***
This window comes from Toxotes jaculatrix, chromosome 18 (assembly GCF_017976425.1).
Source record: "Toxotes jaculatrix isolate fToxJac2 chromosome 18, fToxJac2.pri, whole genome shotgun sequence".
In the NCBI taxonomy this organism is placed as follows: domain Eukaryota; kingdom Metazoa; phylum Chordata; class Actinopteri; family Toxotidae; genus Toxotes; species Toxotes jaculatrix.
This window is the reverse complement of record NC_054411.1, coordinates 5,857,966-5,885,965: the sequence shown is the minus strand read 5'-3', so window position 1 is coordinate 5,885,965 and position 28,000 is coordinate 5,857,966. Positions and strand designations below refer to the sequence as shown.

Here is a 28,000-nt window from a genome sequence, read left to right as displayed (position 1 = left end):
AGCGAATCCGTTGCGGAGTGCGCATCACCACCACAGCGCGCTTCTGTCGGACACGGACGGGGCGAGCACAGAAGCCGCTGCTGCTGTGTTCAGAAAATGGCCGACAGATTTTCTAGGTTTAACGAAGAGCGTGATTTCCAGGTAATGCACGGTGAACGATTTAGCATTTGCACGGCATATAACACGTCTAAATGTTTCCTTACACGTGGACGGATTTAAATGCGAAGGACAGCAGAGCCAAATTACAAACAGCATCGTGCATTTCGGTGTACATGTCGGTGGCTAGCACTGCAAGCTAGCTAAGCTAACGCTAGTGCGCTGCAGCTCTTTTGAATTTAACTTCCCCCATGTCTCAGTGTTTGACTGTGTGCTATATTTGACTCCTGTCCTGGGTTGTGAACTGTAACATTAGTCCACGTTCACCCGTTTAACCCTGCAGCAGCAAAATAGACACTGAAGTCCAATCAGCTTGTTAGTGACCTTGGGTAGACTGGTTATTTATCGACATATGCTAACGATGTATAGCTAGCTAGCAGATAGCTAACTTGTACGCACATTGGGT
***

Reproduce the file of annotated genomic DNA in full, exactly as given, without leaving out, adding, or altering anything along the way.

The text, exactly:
This window comes from Toxotes jaculatrix, chromosome 18 (assembly GCF_017976425.1).
Source record: "Toxotes jaculatrix isolate fToxJac2 chromosome 18, fToxJac2.pri, whole genome shotgun sequence".
In the NCBI taxonomy this organism is placed as follows: domain Eukaryota; kingdom Metazoa; phylum Chordata; class Actinopteri; family Toxotidae; genus Toxotes; species Toxotes jaculatrix.
This window is the reverse complement of record NC_054411.1, coordinates 5,857,966-5,885,965: the sequence shown is the minus strand read 5'-3', so window position 1 is coordinate 5,885,965 and position 28,000 is coordinate 5,857,966. Positions and strand designations below refer to the sequence as shown.

Here is a 28,000-nt window from a genome sequence, read left to right as displayed (position 1 = left end):
AGCGAATCCGTTGCGGAGTGCGCATCACCACCACAGCGCGCTTCTGTCGGACACGGACGGGGCGAGCACAGAAGCCGCTGCTGCTGTGTTCAGAAAATGGCCGACAGATTTTCTAGGTTTAACGAAGAGCGTGATTTCCAGGTAATGCACGGTGAACGATTTAGCATTTGCACGGCATATAACACGTCTAAATGTTTCCTTACACGTGGACGGATTTAAATGCGAAGGACAGCAGAGCCAAATTACAAACAGCATCGTGCATTTCGGTGTACATGTCGGTGGCTAGCACTGCAAGCTAGCTAAGCTAACGCTAGTGCGCTGCAGCTCTTTTGAATTTAACTTCCCCCATGTCTCAGTGTTTGACTGTGTGCTATATTTGACTCCTGTCCTGGGTTGTGAACTGTAACATTAGTCCACGTTCACCCGTTTAACCCTGCAGCAGCAAAATAGACACTGAAGTCCAATCAGCTTGTTAGTGACCTTGGGTAGACTGGTTATTTATCGACATATGCTAACGATGTATAGCTAGCTAGCAGATAGCTAACTTGTACGCACATTGGGT